(The translation is available here).

Spiritual teacher Jiddu Krishnamurti and Physicist David Bohm met for the first time in 1961. Since then they met several times until Krishnamurti’s death in 1986. Several of these dialogues have been published in the form of books, the most popular being “The ending of time”. One such book is “The limits of thought: discussions” which presents dialogues from 1975 to 1980. Chapter 4 of this book is titled “Thought and perception” and it presents a dialogue that occurred between the two men in Gstaad, Switzerland on July 25, 1975. In many ways it captures the essence of the human dilemma and carries the potential to push an already open door a little wider.

My father Padmakar Dabholkar has been a student of Krishnamurti’s teaching for over two decades. He began translating “Limits of thought” into Marathi as a personal introspection exercise while he was visiting us in Bangalore in May-June earlier this year. I suggested to him that we share the translation of the chapter 4 (Thought and perception) on the Internet and see if it appeals to a wider audience. 

Please find the Marathi translation of the chapter here.

In case you have any feedback / comments, you can reach my father at

In case you are interested in listening to the original dialogue, you can find it on YouTube here. It is titled "What is the substance of thought?"

Sunday, August 16, 2015

PK and a peek into the assumptions of necessity

I enjoyed Amir Khan starrer PK. It depicts the struggle of an alien in trying to understand the culture in India. The film created a beautiful mirror to see how faith blinds us from seeing the reality. Whenever the topic of PK came up with my friends, it created two kinds of responses. There were some who laughed at the parody and there were others who felt that it hurt their feelings. Most of these responses were not surprising except for one category. These surprising category folks were staunch atheist and still they felt that their feelings were hurt by the movie. I began to wonder why?

Let’s visualize what a staunch atheist looks like first. He is very vocal about being atheist and at every opportunity he gets, he taunts at the so-called religious people. He says things like – “Look at these people worshipping God. They read religious scriptures, perform various rituals etc. See how ignorant they are” In fact, one of my friends keeps passing remarks on his wife who continues to perform Pooja etc. However, I was surprised to see him getting agitated about PK. Interestingly he had not seen PK and didn’t intend to see it as well. And yet, he knew that the movie is “bad”. What is going on here?

To say that this behaviour is irrational is like stating the obvious. But why does a staunch atheist get upset to see a movie making fun of the blind followers of a faith? To understand the answer, we need to understand how beliefs work. Most of our beliefs are tacit and are deeply ingrained in our memory. A belief is nothing but a set of assumptions – Hindu religion is good, if I pray to God, he will protect me etc. These assumptions are stored in the form of a set of neurological reflexes. Knee jerks automatically when tapped. Similarly, a reflex fires when it is touched by a thought or an image.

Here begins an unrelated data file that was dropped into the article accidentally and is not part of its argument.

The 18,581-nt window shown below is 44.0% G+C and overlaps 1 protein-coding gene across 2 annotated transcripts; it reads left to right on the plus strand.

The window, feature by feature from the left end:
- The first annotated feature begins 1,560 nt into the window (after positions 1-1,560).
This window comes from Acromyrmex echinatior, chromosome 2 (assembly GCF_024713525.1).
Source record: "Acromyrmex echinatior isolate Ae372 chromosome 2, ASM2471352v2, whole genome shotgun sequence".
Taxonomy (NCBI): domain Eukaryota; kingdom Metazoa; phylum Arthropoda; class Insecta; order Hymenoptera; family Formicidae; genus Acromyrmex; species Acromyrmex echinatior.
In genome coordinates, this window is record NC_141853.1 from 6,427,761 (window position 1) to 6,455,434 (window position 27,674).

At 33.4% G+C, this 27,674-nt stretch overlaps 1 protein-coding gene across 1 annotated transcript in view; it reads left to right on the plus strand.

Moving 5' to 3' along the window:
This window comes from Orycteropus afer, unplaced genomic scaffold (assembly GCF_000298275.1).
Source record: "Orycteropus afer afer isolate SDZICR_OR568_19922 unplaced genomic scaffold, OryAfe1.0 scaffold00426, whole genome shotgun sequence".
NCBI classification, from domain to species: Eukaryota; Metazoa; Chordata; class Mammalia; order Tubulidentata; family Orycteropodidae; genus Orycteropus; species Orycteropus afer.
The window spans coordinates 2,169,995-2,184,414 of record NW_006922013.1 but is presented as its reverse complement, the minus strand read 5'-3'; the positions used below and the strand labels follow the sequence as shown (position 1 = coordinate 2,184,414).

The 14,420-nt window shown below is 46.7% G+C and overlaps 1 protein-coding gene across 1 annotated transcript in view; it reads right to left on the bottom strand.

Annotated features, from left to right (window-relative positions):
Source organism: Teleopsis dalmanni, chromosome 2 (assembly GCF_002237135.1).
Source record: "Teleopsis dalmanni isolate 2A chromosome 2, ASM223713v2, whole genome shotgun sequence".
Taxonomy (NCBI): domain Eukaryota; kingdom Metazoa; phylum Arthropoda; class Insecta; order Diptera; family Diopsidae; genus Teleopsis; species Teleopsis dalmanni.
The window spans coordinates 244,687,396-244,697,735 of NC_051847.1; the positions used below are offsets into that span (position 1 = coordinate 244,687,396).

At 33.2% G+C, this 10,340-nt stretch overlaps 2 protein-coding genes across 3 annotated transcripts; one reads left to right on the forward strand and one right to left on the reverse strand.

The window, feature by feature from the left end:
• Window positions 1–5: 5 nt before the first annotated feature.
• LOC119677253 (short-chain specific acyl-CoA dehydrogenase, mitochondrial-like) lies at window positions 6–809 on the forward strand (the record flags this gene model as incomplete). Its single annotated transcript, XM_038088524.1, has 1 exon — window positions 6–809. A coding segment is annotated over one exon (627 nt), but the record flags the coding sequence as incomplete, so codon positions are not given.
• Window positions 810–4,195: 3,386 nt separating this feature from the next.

Some of these assumptions carry a strong sense of necessity. E.g. It is absolutely necessary that Hindu religion is good. These assumptions of necessity are very powerful. A whole set of reflexes defending these assumptions are created. Whenever they get touched by a thought, it evokes a strong reaction. The interesting part is that we are mostly not aware of these assumptions of necessity. The only way we come to know that they exist is when we see ourselves reacting strongly to something e.g. a movie like PK.

An atheist may be outwardly mocking religious practices. However, it is possible that he carries assumptions of necessity such as “It is absolutely necessary that Hindu religion is good”. When he hears or reads about PK and how it makes fun of blind followers of Hindu religion, the reflexes related to the assumptions of necessity are fired. An internal conflict of thoughts arises and assumptions of necessity win the fight by evoking the angry reaction.

Do you want to learn about your assumptions of necessity? Then your best bet is the situations which create anger, frustration, and anxiety in you.  These situations provide opportunities to fish around and find out the assumptions of necessity which might have led to this reaction. If you “see” these assumptions of necessity, they might lose their grip and loosen up a bit. Why don’t you try and find out?

David Bohm presents “assumption of necessity” in great detail in the book “Thought as a system”, Routledge, 1994. The discussion happens while talking about the question: “Why do I get upset when someone yells at me?” (page 97-108). The discussion leads to finding an assumption of necessity, “Whenever anybody yells at me, it is absolutely necessary to feel that I’m bad.” (page 103).

Innovation - Where to begin (video)

Related article:

Three sources of innovation: pain, wave and waste, March 6, 2009